|Weight, empty||4.69 kg||4.9 kg||4.78 kg|
|Length||830 mm||852 mm||811 mm|
|Barrel length||267 mm||267 mm||267 mm|
|Rate of fire||~ 1000 rpm||~ 700 rpm||~ 700 rpm|
|Magazine capacity||20 or 30 rounds box
(“stick”) magazines and
50 or 100 rounds drums
|same as M1921||20 or 30 rounds box|
|Effective range||100-150 meters||100-150 meters||100-150 meters|
The Thompson submachine gun or “Tommy gun”, was invented by US Colonel John T. Thompson. After retirement, he founded the Auto Ordnance Corp in 1916 with a view to develop an ‘automatic rifle’. His developments in submachine guns began with the purchase of the John Blish patent (1915), that described a specific kind of delayed blowback operation, known as a ‘Blish lock’.
The ‘Blish’ lock was a delayed blowback breech system in which a sloping metal wedge interlocked the breech block with the gun body. Under high pressure, such as when the cartridge fired, the angle of the slope was such that the mating faces jammed solid. As the pressure dropped, the faces were able to slide again and the wedge would continue to move up the slope. This allowed the breech to unlock. This concept was used in all Thompson submachine guns except for the M1 and M1A1 (which were simple blowback operated).
The first Thompson experimental submachine gun appeared in 1919, and the first production model appeared in 1921. It was manufactured under contract by Colt Firearms Manufacturing Co, just as the later M1928 models. Production of the M1928A1 and M1 submachine guns was carried out by Auto-Ordnance and Savage Arms. Some licensed copies were also manufactured by B.S.A. in Great Britain.
There were various versions of Thompson’s submachine gun and some that never reached full-scale production, such as the ‘Military model’ M1923. This version was developed with the intent to extend the effective range out to 600 yards (approximately 550 meters). To achieve this goal, the M1923 was chambered for a special .45 Remington-Thompson round, which fired a heavier 250-grain (16,2 gram) bullet, as opposed to the standard 230-grain .45ACP bullet.
It consequently fired at higher muzzle velocities of about 1450 fps (440m/s). This weapon also had a longer barrel, and came with an optional bipod and bayonet mount. It was tested but never produced in any significant numbers. The other very rare version is the original Model 1927, which was a semi-automatic only version of the Model 1921.
The first Thompson to see military use was the Model 1928, used by the US Navy during its expedition to Nicaragua (1927-32). The so-called “Navy” model 1928 was distinguished by a horizontal forearm that replaced the front grip, and by added sling swivels.
With the start of World War 2, the US Army procured a large number of Model 1928 submachine guns with the ‘Navy’ configuration, designated as US Model 1928A1. These weapons were rather expensive to produce, and in 1942 the army adopted a simplified version of the M1928A1, known as the ‘M1’. The M1 had fixed iron sights and was changed to simple blowback operation.
A little later, an M1A1 version was adopted, which further simplified the design by the adoption of a fixed firing pin, allowing the reduction of several parts. Otherwise M1A1’s were the same as M1’s.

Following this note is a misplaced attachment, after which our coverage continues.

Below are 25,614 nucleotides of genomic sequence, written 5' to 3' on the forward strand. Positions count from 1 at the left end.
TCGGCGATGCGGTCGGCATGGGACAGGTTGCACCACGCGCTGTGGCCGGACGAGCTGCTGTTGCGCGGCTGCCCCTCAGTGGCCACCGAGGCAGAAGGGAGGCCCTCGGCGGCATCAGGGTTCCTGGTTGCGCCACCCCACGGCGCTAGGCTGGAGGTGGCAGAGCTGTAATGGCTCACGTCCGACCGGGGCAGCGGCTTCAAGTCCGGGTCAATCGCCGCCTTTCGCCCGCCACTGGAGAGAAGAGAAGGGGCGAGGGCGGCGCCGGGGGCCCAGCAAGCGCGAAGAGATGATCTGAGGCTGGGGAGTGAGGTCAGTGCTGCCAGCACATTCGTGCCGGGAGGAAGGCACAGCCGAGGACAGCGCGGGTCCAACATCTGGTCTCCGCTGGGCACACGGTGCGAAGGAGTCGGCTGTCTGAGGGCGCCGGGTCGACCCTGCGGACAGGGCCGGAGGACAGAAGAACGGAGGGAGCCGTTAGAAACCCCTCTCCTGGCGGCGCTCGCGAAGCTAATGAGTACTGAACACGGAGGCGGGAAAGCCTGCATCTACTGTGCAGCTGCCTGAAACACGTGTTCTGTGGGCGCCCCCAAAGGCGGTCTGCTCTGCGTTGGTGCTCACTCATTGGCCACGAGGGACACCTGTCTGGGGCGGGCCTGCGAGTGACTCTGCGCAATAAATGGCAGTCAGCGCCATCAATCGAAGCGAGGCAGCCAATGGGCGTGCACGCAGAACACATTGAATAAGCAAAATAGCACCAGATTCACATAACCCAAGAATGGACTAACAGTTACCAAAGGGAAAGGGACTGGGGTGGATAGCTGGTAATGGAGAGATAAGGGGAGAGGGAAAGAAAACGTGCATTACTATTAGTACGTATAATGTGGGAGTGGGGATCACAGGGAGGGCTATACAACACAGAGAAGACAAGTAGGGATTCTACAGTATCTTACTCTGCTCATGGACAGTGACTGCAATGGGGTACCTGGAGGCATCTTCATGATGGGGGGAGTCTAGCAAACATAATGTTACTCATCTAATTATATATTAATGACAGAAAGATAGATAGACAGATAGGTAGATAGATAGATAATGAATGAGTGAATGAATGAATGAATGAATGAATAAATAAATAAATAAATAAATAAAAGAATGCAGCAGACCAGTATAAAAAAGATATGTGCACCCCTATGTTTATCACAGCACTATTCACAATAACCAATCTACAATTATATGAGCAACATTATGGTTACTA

Thomson submachine guns served in the US Army well into the Vietnam era, although in limited numbers. American police used Thompson guns until the 1970’s or 80’s. A few can still be found in the odd police armory worldwide.
These guns were widely exported commercially prior to and after WW2. Many guns were supplied to Britain and the USSR through the Lend-lease program during WW2. It must be noted that Soviet troops generally disliked Tommy guns, because of (in their view) its excessive weight and lack of bullet penetration. That is of course, compared to the Soviet 7.62x25mm submachine guns such as the PPSh-41 or PPS-43.
All Thompson submachine guns fired from an open bolt. The cocking handle was located on the top of the receiver on the 1921 and 1928 models, and on the right side of the receiver on the M1 and M1A1. Separate manual safety and fire mode selector levers were located on the left side of the receiver, above the trigger. The barrel was usually partially finned, and on the model 1928, fitted with a so-called ‘Cutts compensator’ muzzle brake. These were not present on the M1 and M1A1.
Ammunition feed was from double-row box magazines containing 20 or 30 rounds, or drum magazines holding 50 or 100 rounds. Box type were inserted into the magazine slot from below; drums were inserted into the same slot from the side. Drum magazines were not made available for M1 or M1A1 submachine guns.
Furniture included a pistol grip, detachable wooden shoulder stock and either a detachable forward grip or horizontal forearm. Sights on pre-war models included front blade and protected rear, which combined a fixed open-notch blade and raising diopter, adjustable for both windage and range (up to 500 yards / 460 meters). Wartime models (M1928A1, M1 and M1A1) used a simple fixed aperture (diopter) rear sight, with or without protecting side ‘ears’.
At the present time, Kahr Arms makes a variety of “Tommy-guns” under an Auto Ordnance trade mark. These weapons are limited to semi-automatic fire only and usually have an extended barrel to conform legally in the US.
It is impossible to talk about the “Tommy gun”, without mentioning its more notorious usage. During the prohibition era it saw extensive use by gangsters and police alike, gaining the moniker “the Chicago Typewriter”. It will go down in History as an iconic submachine gun with admirers among Soldiers, Sailors, Police and Gangsters alike.